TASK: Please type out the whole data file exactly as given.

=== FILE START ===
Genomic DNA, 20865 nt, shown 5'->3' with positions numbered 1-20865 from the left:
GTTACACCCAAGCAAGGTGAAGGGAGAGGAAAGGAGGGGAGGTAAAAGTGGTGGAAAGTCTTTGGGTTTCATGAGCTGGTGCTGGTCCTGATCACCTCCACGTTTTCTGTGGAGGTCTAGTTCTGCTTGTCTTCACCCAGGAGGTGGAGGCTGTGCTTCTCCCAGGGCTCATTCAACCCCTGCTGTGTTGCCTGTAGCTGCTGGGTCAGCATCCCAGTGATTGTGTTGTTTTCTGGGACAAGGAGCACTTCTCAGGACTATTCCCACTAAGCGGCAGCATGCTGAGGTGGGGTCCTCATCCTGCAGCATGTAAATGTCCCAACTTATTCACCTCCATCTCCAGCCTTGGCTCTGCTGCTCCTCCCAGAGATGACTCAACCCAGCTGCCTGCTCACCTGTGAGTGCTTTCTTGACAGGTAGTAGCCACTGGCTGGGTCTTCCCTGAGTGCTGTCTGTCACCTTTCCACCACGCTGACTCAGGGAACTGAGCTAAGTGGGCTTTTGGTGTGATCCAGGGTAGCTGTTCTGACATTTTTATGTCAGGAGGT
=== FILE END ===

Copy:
Genomic DNA, 20865 nt, shown 5'->3' with positions numbered 1-20865 from the left:
GTTACACCCAAGCAAGGTGAAGGGAGAGGAAAGGAGGGGAGGTAAAAGTGGTGGAAAGTCTTTGGGTTTCATGAGCTGGTGCTGGTCCTGATCACCTCCACGTTTTCTGTGGAGGTCTAGTTCTGCTTGTCTTCACCCAGGAGGTGGAGGCTGTGCTTCTCCCAGGGCTCATTCAACCCCTGCTGTGTTGCCTGTAGCTGCTGGGTCAGCATCCCAGTGATTGTGTTGTTTTCTGGGACAAGGAGCACTTCTCAGGACTATTCCCACTAAGCGGCAGCATGCTGAGGTGGGGTCCTCATCCTGCAGCATGTAAATGTCCCAACTTATTCACCTCCATCTCCAGCCTTGGCTCTGCTGCTCCTCCCAGAGATGACTCAACCCAGCTGCCTGCTCACCTGTGAGTGCTTTCTTGACAGGTAGTAGCCACTGGCTGGGTCTTCCCTGAGTGCTGTCTGTCACCTTTCCACCACGCTGACTCAGGGAACTGAGCTAAGTGGGCTTTTGGTGTGATCCAGGGTAGCTGTTCTGACATTTTTATGTCAGGAGGT